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Barley Malt Syrup: A Healthy Alternative to Sugar?

Barley malt syrup is an unrefined liquid sweetener made from soaked and sprouted barley. It has a strong flavor and a consistency that is similar to molasses and golden syrup. Because of its "malty" flavor and thick, sticky consistency, barley malt syrup is a common substitute for molasses, but it also frequently pops up in whole grain bread recipes. Some people also use barley malt syrup instead of sugar to sweeten things like barbecue sauces, raw desserts, baked beans and cakes.

But how healthy is this versatile liquid sweetener and sugar alternative? In this article, we analyze the nutritional value of barley malt syrup and explore the health benefits and risks associated with consumption of barley malty syrup.

Nutrition Facts for Barley Malt Syrup

Barley malt syrup is mostly carbohydrates, with maltose being the dominant carbohydrate. Maltose, also known as malt sugar, is a disaccharide sugar composed of two glucose units, and it is only about 30 to 50 % as sweet as sucrose (table sugar). In addition to maltose, barley malt syrup also typically contains a good amount of glucose and sucrose, as well as a small amount of fructose. It is not a good source of minerals and vitamins in general, although it does contain a decent amount of potassium. Barley malt syrup also contains a small amount of proteins, including gluten, which is why it is not suitable for those following a strict gluten-free diet.

When doing research on the nutritional value of barley malt syrup, it is important to keep in mind that data can vary from brand to brand and even batch to batch. Some brands provide a detailed nutrition facts chart on the packaging, while others only provide basic information. Eden Organic Barley Malt Syrup, which you can buy on Amazon here, is an example of a product that comes with a fairly detailed nutrition facts label. If you study the label, you will learn that a tablespoon (21 grams) of this syrup contains 60 calories, 16 grams of carbohydrates (of which 8 grams are sugars), 1 gram of protein and 65 milligrams of potassium. You will also learn that it contains neither fat, sodium, fiber, vitamin A, vitamin C, calcium nor iron.

Health Concerns and Benefits

Barley Malt Syrup

Barley malt syrup is not the ideal sweetener for blood sugar control

Limited data exists on the glycemic index of barley malt syrup. However, we do know that the main carbohydrate in barley malt syrup is maltose, and that maltose has a very high glycemic index, even higher than sucrose (table sugar). That, in tandem with the fact that barley malt syrup is less sweet than table sugar so you will need to use more of it, means that sweet treats sweetened exclusively with barley malt syrup are likely not going to have a gentle effect on your blood sugar levels.

Barley malt syrup is bad for oral health, just like white sugar

Like all natural carbohydrate-rich alternatives to table sugar, barley malt syrup is bad for your teeth. Certain bacteria on your teeth use the sweet-tasting sugars in barley malt syrup to produce acids that destroy the tooth enamel which protects your teeth. This process is called demineralization, and if the minerals that are lost are not regained fast enough in a process called remineralization, cavities will begin to form. However, the sugars in barley malt syrup, regular white sugar and other similar sweeteners do not work independently from other factors such as oral hygiene. In fact, for most people good oral hygiene is enough to prevent cavities, according to the nutrition book Understanding Nutrition.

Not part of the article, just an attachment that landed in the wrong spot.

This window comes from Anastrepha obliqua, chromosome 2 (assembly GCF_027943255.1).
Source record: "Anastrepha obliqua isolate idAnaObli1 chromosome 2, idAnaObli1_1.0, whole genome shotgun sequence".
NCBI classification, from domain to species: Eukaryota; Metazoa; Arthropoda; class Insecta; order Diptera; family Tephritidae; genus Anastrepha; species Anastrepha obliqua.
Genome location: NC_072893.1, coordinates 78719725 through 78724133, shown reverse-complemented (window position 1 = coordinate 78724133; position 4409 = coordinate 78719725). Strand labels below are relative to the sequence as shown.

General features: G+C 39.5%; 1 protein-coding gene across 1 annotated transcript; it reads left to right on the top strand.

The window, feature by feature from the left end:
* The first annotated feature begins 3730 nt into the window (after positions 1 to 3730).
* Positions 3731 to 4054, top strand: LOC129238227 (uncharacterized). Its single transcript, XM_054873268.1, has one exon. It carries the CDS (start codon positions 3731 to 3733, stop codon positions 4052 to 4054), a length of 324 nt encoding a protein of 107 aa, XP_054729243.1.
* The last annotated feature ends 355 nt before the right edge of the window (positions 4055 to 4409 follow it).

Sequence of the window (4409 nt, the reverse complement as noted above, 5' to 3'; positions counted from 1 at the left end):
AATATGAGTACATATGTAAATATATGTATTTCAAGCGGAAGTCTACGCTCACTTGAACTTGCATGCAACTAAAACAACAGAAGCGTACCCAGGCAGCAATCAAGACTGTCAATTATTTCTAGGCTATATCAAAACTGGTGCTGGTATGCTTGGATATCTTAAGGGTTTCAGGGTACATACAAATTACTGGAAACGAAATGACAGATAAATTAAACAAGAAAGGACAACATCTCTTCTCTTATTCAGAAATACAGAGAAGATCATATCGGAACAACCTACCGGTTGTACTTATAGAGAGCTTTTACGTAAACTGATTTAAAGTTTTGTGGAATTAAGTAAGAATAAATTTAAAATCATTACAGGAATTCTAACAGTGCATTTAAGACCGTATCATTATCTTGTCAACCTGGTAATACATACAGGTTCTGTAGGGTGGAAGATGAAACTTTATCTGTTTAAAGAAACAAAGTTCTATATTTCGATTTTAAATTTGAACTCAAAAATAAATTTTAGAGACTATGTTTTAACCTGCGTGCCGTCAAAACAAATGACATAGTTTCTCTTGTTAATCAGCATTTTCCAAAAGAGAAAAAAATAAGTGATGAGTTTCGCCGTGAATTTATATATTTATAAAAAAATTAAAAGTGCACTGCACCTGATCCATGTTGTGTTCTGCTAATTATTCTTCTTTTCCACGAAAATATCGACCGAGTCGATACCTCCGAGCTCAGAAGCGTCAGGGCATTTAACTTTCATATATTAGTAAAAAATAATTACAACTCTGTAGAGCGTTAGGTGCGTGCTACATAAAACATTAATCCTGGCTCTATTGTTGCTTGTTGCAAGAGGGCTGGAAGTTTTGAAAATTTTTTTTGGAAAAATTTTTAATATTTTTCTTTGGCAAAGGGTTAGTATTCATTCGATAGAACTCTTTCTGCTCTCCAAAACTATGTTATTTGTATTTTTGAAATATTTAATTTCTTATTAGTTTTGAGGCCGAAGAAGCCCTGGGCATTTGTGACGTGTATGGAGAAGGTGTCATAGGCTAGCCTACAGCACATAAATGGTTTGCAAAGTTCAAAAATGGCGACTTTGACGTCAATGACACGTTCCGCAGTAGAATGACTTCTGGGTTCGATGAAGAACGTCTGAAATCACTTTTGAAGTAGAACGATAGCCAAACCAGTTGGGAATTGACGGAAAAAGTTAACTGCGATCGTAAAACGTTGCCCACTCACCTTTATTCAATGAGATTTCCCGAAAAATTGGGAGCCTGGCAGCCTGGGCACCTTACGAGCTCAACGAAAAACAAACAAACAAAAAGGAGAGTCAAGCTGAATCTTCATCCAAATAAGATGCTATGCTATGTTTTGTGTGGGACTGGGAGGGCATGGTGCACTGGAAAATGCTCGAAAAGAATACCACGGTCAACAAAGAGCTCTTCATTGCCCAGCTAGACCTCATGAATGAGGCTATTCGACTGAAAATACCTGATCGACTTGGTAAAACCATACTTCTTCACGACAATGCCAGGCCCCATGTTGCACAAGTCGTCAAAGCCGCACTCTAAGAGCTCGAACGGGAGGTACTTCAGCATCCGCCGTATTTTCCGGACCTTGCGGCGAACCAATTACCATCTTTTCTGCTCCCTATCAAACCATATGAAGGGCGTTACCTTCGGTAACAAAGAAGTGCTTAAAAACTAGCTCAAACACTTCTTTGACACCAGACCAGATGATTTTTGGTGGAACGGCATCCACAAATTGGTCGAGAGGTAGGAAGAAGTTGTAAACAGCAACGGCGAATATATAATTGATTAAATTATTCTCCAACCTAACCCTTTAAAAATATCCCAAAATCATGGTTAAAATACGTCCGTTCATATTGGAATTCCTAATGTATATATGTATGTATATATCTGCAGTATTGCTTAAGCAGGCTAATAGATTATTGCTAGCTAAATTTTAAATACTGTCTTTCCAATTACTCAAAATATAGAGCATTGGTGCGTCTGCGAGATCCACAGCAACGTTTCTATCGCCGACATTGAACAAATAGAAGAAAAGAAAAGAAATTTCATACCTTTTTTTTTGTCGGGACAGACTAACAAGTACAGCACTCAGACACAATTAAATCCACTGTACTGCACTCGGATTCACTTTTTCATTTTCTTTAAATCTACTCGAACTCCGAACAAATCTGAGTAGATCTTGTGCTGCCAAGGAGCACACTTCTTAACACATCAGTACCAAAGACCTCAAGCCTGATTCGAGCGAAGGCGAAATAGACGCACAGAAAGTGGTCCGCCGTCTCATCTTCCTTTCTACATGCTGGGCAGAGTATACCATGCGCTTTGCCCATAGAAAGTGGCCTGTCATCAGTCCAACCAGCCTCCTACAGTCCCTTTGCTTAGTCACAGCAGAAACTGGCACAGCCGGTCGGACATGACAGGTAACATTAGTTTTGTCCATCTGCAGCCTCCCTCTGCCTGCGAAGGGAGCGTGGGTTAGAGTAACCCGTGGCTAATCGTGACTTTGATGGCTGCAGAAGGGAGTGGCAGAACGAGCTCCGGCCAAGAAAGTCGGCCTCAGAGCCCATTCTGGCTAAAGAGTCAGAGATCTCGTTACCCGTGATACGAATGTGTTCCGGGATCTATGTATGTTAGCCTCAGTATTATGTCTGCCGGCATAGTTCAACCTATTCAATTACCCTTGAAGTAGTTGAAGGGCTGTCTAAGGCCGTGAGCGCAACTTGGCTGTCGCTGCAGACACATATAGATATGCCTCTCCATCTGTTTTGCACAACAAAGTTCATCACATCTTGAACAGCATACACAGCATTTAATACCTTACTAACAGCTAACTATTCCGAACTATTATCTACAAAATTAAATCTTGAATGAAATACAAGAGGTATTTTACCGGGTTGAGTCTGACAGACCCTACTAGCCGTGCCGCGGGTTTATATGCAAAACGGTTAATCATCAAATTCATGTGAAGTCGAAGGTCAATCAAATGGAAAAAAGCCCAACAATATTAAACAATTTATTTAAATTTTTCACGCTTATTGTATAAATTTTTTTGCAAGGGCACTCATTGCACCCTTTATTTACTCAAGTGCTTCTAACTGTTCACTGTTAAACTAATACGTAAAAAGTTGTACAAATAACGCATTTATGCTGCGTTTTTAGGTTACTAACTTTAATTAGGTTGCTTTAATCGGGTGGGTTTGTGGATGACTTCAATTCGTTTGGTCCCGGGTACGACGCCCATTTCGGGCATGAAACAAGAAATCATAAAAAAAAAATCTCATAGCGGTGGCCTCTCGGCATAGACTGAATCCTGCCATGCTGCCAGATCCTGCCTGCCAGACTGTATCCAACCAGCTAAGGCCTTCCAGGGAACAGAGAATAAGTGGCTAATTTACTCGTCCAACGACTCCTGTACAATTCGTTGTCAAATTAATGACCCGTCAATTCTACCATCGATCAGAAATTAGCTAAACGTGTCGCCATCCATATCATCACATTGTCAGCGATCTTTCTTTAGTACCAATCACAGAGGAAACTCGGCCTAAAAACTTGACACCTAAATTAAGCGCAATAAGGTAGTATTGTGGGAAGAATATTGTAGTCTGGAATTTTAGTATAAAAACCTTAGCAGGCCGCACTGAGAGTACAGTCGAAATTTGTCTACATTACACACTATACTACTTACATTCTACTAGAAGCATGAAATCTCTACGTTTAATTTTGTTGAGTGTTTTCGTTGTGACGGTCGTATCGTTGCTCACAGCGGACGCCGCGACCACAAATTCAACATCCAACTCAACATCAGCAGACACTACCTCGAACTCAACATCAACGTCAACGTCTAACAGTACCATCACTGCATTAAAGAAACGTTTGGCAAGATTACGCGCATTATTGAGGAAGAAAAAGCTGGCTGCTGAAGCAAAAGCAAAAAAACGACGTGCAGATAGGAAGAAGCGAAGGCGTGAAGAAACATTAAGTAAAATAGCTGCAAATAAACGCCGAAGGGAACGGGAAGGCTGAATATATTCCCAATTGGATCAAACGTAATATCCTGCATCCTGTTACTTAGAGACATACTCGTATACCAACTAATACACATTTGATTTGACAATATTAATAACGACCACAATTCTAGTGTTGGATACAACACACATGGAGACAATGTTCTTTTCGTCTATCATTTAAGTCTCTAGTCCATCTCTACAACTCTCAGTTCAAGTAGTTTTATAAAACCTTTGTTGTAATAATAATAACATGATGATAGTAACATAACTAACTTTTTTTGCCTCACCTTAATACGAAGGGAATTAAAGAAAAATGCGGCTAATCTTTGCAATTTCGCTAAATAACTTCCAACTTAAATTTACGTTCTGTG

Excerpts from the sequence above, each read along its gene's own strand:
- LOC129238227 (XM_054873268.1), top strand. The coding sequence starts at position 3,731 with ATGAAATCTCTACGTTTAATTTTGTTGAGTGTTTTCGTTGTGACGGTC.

Unlike white sugar, barley malt syrup has antioxidant activity

A study published in the January 2009 issue of the Journal of the American Dietetic Association compared the antioxidant capacity of 19 natural sweeteners, including regular white sugar and barley malt syrup, and found significant differences between the tested sweeteners. Blackstrap and dark molasses ranked the highest in terms of antioxidant capacity, followed by date sugar and barley malt syrup. White sugar and light corn syrup were the worst, with virtually no antioxidant activity. The researchers concluded that replacing white sugar in baking and cooking with better alternatives could increase antioxidant consumption similar to replacement of refined grains with whole grains.

Calories add up faster with barley malt syrup than sugar

All sugars – be it sucrose, maltose, fructose or any other sugar – provide 4 calories per gram. This means that every gram of sugar in barley malt syrup provides as many calories as a gram of table sugar which is pure sucrose. However, maltose is less sweet than sucrose, and to achieve a specific level of sweetness, more maltose is needed than sucrose. This means you will get more calories from a dish sweetened with barley malt syrup than an equally sweet dish sweetened with white sugar.

The Bottom Line

Barley malt syrup is not a particularly healthy alternative to white sugar, and the health risks associated with a high consumption of barley malt syrup clearly outweigh its potential health benefits. Therefore, rather than substituting barley malt syrup for white sugar in your sweet recipes, try using natural whole food sweeteners such as fruit purees as a substitute whenever you can. The World Health Organization (WHO) recommends in its 2015 guideline on sugar intake that both adults and children reduce their daily intake of free sugars to less than 10% of their total energy intake, or to 5% if they want to reap additional health benefits. This recommendation applies not only to sugars added to foods and drinks by the manufacturer or consumer, but also to sugars naturally present in honey, syrups, fruit juices and fruit juice concentrates. It does not refer to the sugars in fresh whole fruits and vegetables.

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